2020 Year in Review
TwinOps Combines Digital Twins and DevOps for Better Cyber-Physical Systems
Cyber-physical systems (CPS), which intertwine software and mechanical components, integrate computation, networking, physical objects and processes, and human proficiency. Multiple engineering, validation and verification (V&V), and testing challenges complicate every stage of CPS development, from capturing system requirements to building a solution that functions as designed and is fit for purpose.
“Currently, CPS engineering relies on models built in isolation, limiting in-depth unit and integration testing until the system is done,” explained Jerome Hugues, senior architecture researcher at the SEI. “This isolation could produce imprecise characterizations of system behavior that may lead to accidents,” he said, referring to recent failures in airliners and autonomous vehicles.
Hugues cites unmanned aerial vehicles (UAVs) as a modern CPS beset by complex development and testing challenges. Traditional modeling may not properly capture key issues such as sensor timing jitter or bias, or imprecise component behaviors that affect function, safety, and security. Issues could still appear late in testing—or even after the system has been deployed.
To improve CPS analysis and testing, Hugues and his colleagues combined the SEI’s expertise in model-based engineering (MBE) and DevOps to efficiently deliver systems with increased quality. This solution, dubbed TwinOps, proposes a process that unifies MBE, digital twins, and DevOps practices in a uniform workflow.
MBE relies on models as first-class artifacts to analyze, simulate, and ultimately generate parts of a system. Creating digital twins simulates in software the operation of a physical system to streamline testing and iteration of novel technologies. DevOps focuses on software engineering activities, from early development to integration and improvement through the monitoring of the system at run time.
By combining these techniques with prior research on the Architectural Analysis Design Language (AADL), a standardized architecture description language, and the Open Source AADL Tool Environment (OSATE), the SEI was able to develop digital doppelgängers of systems to improve the CPS engineering process. “We combined DevOps and model-based engineering to ease the construction and deployment of simulation test benches and digital twins,” said Hugues. “TwinOps combines system, software, and physical models to improve system understandings.”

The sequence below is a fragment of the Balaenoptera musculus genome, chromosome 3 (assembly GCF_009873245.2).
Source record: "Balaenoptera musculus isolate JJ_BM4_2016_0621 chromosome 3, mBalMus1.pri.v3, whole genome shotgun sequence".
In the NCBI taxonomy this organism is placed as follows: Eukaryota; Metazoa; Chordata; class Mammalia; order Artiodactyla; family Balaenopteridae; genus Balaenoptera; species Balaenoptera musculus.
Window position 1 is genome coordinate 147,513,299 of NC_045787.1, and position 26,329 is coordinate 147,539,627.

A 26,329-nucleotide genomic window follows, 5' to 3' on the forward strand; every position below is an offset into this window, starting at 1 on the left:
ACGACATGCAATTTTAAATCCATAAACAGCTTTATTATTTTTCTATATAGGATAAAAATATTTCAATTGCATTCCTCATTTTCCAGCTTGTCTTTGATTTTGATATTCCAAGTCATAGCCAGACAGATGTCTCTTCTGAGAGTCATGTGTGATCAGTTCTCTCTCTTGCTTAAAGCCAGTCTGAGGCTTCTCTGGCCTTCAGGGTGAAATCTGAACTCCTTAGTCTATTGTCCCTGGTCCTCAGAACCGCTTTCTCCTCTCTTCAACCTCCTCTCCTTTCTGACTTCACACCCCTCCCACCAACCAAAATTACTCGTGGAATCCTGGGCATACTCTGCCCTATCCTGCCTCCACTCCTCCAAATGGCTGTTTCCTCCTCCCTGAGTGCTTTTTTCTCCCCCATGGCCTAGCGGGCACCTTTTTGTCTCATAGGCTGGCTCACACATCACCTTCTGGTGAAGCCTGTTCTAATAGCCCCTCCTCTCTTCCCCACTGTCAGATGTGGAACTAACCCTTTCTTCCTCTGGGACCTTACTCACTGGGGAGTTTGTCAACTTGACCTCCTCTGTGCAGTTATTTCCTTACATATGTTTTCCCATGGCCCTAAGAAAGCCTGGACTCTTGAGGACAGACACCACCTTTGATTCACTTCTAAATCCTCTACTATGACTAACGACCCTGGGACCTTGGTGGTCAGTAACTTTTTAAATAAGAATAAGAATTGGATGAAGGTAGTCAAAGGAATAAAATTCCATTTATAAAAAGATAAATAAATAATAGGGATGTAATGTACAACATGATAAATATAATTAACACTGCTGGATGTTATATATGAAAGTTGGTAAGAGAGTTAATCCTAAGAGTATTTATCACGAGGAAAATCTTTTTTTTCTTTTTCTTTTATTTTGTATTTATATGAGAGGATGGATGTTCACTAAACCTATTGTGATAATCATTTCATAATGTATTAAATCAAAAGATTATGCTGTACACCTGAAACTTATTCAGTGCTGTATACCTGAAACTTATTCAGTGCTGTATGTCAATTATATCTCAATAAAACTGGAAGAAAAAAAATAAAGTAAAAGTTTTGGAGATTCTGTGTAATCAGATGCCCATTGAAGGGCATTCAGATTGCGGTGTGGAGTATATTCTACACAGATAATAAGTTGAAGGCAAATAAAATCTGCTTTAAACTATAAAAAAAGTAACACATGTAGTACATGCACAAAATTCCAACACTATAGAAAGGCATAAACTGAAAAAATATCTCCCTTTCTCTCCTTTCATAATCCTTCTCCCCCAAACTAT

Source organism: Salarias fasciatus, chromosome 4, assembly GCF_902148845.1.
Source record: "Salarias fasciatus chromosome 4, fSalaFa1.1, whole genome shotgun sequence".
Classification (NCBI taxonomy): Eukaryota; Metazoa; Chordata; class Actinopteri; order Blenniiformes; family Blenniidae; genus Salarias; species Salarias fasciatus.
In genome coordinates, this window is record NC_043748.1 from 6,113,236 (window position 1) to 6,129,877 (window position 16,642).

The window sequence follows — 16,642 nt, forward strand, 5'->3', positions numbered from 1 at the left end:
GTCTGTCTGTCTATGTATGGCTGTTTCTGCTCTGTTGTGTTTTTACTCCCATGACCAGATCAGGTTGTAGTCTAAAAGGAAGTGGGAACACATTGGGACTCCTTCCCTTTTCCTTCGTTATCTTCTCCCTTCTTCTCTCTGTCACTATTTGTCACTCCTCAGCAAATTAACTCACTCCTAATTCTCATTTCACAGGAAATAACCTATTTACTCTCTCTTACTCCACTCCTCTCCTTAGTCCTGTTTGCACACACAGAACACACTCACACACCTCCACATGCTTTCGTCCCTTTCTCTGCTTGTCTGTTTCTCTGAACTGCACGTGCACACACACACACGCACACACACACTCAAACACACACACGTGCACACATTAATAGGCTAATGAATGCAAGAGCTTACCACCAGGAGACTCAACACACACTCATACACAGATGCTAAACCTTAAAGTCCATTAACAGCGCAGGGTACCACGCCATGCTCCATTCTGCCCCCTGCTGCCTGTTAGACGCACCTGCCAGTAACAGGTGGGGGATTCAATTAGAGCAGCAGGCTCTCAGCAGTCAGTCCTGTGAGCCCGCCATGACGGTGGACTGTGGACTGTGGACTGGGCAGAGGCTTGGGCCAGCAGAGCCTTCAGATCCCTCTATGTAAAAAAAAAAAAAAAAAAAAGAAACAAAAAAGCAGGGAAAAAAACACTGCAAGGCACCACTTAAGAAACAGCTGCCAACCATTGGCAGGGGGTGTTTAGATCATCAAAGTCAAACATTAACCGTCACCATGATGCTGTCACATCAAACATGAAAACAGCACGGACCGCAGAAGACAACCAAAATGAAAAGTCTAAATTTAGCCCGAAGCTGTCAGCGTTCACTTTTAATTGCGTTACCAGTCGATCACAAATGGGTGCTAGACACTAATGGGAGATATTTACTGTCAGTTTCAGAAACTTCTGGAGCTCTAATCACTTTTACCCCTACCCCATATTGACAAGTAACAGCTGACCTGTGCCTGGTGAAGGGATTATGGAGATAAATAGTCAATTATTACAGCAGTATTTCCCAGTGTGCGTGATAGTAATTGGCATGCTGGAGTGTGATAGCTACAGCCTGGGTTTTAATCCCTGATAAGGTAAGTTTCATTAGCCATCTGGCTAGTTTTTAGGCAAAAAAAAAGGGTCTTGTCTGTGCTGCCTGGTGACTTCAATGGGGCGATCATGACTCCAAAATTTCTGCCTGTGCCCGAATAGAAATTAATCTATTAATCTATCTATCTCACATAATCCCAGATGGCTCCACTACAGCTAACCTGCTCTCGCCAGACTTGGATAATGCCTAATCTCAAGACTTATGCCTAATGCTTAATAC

Hugues and his colleagues on the TwinOps project used AADL and the Architecture Centric Virtual Integration Process (ACVIP), along with SysML models, models of the environment, and an Internet-of-Things platform, to address both system and software concerns such as safety, security, performance, and code generation. “Analytical frameworks based on AADL were able to evaluate system integrability prior to actual integration testing, reducing the possibility of errors,” noted Hugues.
This research’s contributions are two-fold. First, it introduced ModDevOps as an innovative approach to bridging MBE and software engineering using DevOps concepts and code generation from models. ModDevOps smooths the transition from model-level V&V to software production. Second, the research developed TwinOps, a specific ModDevOps pipeline that equips system engineers with new analysis capabilities through the careful combinations of model artifacts as they are built. Adding a digital twin capability to ModDevOps could reduce cost and risk to Department of Defense programs requiring embedded software-hardware integration, such as the U.S. Army’s Future Vertical Lift program.
TwinOps extends the SEI’s research into improving both the state of the art and the state of the practice of designing and analyzing CPS. It builds on the SEI’s expertise in DevOps and MBE by reusing and combining available tools in new ways, developing a pipeline to build better solutions.
To learn more about TwinOps, visit resources.sei.cmu.edu/library/asset-view.cfm?assetid=651118.